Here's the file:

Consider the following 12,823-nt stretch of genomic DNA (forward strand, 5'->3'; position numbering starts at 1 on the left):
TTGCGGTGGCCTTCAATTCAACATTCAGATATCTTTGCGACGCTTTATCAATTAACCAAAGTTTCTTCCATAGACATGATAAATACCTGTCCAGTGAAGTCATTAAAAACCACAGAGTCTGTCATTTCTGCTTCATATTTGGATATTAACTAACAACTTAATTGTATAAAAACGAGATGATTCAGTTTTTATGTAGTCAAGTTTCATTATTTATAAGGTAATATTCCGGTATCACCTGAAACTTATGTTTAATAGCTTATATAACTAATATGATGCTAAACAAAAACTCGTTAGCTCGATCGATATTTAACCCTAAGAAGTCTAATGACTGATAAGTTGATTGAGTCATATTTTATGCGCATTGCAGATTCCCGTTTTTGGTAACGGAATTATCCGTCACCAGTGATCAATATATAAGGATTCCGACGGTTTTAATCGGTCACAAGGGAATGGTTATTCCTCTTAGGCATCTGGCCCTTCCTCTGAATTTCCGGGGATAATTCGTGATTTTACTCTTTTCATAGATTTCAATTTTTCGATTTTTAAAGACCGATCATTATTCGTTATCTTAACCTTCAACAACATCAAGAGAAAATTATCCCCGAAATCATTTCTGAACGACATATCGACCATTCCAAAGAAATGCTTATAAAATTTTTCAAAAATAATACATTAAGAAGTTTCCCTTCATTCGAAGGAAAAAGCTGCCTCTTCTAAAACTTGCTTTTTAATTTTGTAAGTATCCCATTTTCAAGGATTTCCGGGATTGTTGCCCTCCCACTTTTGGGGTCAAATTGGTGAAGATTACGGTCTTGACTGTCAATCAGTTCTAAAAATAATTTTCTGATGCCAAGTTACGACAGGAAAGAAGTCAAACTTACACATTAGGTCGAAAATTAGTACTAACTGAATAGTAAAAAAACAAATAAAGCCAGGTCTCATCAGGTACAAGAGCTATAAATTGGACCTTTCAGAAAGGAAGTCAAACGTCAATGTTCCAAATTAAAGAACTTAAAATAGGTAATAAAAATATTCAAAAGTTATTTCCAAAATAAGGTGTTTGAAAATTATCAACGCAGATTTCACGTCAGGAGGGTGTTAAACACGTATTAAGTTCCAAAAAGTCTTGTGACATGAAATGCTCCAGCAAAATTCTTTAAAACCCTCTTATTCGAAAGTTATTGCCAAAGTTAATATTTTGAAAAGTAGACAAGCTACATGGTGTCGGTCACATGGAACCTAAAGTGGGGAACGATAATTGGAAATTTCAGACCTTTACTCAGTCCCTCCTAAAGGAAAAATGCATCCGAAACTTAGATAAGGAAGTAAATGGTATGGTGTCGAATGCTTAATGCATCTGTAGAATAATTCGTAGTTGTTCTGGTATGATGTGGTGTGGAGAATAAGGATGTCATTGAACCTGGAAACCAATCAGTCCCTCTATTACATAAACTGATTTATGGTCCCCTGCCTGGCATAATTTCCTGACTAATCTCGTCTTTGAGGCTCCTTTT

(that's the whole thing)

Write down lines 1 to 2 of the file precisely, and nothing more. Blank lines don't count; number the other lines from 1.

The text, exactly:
Consider the following 12,823-nt stretch of genomic DNA (forward strand, 5'->3'; position numbering starts at 1 on the left):
TTGCGGTGGCCTTCAATTCAACATTCAGATATCTTTGCGACGCTTTATCAATTAACCAAAGTTTCTTCCATAGACATGATAAATACCTGTCCAGTGAAGTCATTAAAAACCACAGAGTCTGTCATTTCTGCTTCATATTTGGATATTAACTAACAACTTAATTGTATAAAAACGAGATGATTCAGTTTTTATGTAGTCAAGTTTCATTATTTATAAGGTAATATTCCGGTATCACCTGAAACTTATGTTTAATAGCTTATATAACTAATATGATGCTAAACAAAAACTCGTTAGCTCGATCGATATTTAACCCTAAGAAGTCTAATGACTGATAAGTTGATTGAGTCATATTTTATGCGCATTGCAGATTCCCGTTTTTGGTAACGGAATTATCCGTCACCAGTGATCAATATATAAGGATTCCGACGGTTTTAATCGGTCACAAGGGAATGGTTATTCCTCTTAGGCATCTGGCCCTTCCTCTGAATTTCCGGGGATAATTCGTGATTTTACTCTTTTCATAGATTTCAATTTTTCGATTTTTAAAGACCGATCATTATTCGTTATCTTAACCTTCAACAACATCAAGAGAAAATTATCCCCGAAATCATTTCTGAACGACATATCGACCATTCCAAAGAAATGCTTATAAAATTTTTCAAAAATAATACATTAAGAAGTTTCCCTTCATTCGAAGGAAAAAGCTGCCTCTTCTAAAACTTGCTTTTTAATTTTGTAAGTATCCCATTTTCAAGGATTTCCGGGATTGTTGCCCTCCCACTTTTGGGGTCAAATTGGTGAAGATTACGGTCTTGACTGTCAATCAGTTCTAAAAATAATTTTCTGATGCCAAGTTACGACAGGAAAGAAGTCAAACTTACACATTAGGTCGAAAATTAGTACTAACTGAATAGTAAAAAAACAAATAAAGCCAGGTCTCATCAGGTACAAGAGCTATAAATTGGACCTTTCAGAAAGGAAGTCAAACGTCAATGTTCCAAATTAAAGAACTTAAAATAGGTAATAAAAATATTCAAAAGTTATTTCCAAAATAAGGTGTTTGAAAATTATCAACGCAGATTTCACGTCAGGAGGGTGTTAAACACGTATTAAGTTCCAAAAAGTCTTGTGACATGAAATGCTCCAGCAAAATTCTTTAAAACCCTCTTATTCGAAAGTTATTGCCAAAGTTAATATTTTGAAAAGTAGACAAGCTACATGGTGTCGGTCACATGGAACCTAAAGTGGGGAACGATAATTGGAAATTTCAGACCTTTACTCAGTCCCTCCTAAAGGAAAAATGCATCCGAAACTTAGATAAGGAAGTAAATGGTATGGTGTCGAATGCTTAATGCATCTGTAGAATAATTCGTAGTTGTTCTGGTATGATGTGGTGTGGAGAATAAGGATGTCATTGAACCTGGAAACCAATCAGTCCCTCTATTACATAAACTGATTTATGGTCCCCTGCCTGGCATAATTTCCTGACTAATCTCGTCTTTGAGGCTCCTTTT